Department of Molecular and Cell Biology

School of Natural Sciences and Mathematics

Student Profile: Mona Sadeghpour

“One of the beauties of medicine is the number of opportunities it provides to serve people. It might be in the discovery of new drugs and therapies for diseases through research, working with the government on health care matters, educating both patients and students as a teacher, or serving in community clinics.

“I knew when I came to UT Dallas that I was a pre-med, but it was difficult to choose a specific major because of my interest in both science and literature.  I initially chose Literary Studies, planning to complete my medical science courses on the side. But it was going to be impossible due to the number of unique hours required for each program and the lack of any real over-lap between the two. Professor Pamela Gossin helped me find a solution--to develop a proposal for a program in Medical and Scientific Humanities.  The MaSH program bridges the traditional gap between art and science. The MaSH program is excellent preparation for students who aspire to health care professions, providing a well-rounded undergraduate education that will ultimately give them a competitive edge.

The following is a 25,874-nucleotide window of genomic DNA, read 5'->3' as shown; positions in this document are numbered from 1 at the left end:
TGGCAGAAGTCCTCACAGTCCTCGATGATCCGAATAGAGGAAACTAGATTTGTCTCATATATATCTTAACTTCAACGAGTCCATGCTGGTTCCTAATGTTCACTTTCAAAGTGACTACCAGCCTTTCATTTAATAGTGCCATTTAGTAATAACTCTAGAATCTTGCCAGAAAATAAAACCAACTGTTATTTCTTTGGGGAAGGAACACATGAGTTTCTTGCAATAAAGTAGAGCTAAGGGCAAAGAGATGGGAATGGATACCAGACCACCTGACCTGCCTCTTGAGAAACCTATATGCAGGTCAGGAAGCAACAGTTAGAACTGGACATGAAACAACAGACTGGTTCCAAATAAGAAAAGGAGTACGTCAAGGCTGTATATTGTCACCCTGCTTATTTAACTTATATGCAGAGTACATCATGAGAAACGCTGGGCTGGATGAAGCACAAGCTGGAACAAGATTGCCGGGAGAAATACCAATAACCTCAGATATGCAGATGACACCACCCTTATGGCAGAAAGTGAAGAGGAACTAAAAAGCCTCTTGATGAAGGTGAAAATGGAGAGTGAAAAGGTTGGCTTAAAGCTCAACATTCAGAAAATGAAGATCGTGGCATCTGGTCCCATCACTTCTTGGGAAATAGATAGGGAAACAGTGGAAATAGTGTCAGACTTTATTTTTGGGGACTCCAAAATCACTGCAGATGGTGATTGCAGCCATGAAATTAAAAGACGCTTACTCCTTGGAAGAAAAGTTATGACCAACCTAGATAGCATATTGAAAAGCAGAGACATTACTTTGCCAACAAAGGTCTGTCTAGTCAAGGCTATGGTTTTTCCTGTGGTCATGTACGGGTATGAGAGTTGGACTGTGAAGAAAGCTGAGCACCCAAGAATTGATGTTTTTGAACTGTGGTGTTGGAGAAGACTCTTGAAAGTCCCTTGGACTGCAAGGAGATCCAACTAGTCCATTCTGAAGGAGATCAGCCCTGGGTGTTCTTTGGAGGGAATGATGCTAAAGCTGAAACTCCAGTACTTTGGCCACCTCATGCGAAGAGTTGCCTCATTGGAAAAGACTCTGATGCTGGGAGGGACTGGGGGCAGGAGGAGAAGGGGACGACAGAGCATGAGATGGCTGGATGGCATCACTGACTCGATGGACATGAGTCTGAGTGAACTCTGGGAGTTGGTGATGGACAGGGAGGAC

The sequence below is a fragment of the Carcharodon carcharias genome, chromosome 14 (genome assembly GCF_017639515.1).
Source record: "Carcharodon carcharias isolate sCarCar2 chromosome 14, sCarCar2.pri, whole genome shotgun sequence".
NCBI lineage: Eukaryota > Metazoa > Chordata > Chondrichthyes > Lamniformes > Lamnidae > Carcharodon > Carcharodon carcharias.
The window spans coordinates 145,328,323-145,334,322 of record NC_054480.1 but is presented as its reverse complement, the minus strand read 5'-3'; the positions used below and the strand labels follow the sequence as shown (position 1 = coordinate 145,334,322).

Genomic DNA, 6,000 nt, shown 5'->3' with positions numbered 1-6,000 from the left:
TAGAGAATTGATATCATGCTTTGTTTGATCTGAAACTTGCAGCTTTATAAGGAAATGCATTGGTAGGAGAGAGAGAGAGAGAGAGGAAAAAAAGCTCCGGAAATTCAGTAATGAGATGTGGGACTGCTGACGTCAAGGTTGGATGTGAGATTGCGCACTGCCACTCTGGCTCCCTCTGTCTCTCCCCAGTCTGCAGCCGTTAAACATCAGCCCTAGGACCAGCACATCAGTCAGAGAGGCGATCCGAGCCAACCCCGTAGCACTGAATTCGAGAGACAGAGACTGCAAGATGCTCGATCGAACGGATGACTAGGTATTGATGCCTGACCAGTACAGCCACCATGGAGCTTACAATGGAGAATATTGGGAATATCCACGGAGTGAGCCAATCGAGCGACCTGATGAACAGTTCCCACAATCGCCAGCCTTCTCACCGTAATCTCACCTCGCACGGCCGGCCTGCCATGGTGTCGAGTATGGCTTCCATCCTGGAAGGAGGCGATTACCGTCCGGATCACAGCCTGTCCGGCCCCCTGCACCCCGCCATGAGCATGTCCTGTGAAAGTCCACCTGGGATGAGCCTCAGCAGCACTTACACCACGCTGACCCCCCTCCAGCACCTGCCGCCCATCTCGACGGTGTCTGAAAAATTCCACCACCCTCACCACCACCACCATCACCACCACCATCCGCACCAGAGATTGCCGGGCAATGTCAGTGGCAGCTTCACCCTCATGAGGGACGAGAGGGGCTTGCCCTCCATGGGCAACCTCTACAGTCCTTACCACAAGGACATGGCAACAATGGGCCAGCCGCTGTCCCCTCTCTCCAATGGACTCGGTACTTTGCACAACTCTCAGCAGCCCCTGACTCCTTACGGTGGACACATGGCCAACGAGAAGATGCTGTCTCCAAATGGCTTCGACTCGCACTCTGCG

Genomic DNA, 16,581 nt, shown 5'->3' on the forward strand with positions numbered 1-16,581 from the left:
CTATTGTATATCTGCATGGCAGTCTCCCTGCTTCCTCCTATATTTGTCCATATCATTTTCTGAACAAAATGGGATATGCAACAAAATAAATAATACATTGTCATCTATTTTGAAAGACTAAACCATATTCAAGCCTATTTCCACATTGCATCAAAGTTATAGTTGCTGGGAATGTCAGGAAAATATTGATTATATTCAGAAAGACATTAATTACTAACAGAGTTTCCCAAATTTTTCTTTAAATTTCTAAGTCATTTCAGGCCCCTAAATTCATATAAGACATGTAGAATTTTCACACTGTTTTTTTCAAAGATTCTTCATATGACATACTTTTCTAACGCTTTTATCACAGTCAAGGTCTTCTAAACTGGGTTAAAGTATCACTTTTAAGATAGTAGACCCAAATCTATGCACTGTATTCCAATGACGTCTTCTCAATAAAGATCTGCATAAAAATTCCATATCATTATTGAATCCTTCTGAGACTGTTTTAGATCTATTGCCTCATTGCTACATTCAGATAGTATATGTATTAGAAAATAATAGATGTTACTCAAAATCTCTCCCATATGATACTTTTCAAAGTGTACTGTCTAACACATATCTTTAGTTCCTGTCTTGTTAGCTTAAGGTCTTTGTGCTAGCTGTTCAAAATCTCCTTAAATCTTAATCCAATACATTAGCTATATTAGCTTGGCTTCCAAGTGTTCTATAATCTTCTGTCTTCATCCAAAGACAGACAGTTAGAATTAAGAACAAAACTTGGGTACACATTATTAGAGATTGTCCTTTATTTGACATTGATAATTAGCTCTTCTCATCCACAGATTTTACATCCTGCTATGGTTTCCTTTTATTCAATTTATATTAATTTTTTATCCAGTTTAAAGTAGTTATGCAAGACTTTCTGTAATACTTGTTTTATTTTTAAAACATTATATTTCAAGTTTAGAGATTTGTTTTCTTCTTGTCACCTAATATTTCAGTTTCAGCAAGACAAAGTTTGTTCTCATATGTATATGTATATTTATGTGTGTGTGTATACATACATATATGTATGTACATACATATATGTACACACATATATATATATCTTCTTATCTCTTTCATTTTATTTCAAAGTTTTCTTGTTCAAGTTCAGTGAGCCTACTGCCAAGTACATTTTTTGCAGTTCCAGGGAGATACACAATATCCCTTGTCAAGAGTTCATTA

“What makes the university so very special is that it is growing by the minute and its students are participating in that growth, bringing new ideas and projects forward and helping them become realities.

“As a freshman I got to participate in the Student National Medical Association Scholars Program. I shadowed physicians through many of Dallas’ under-served community clinics. The program provided a real-life picture of how the insurance crisis in the U.S. adversely affects and shapes the lives of disadvantaged patients. And it demonstrated to me the importance of a physician in the everyday lives of those patients.”

Mona Sadeghpour, Plano, TX. Majored in biology as a pre-med student, and minored in Medical and Scientific Humanities—a program she helped design.  She is attending Yale Medical School.

  • Updated: May 1, 2009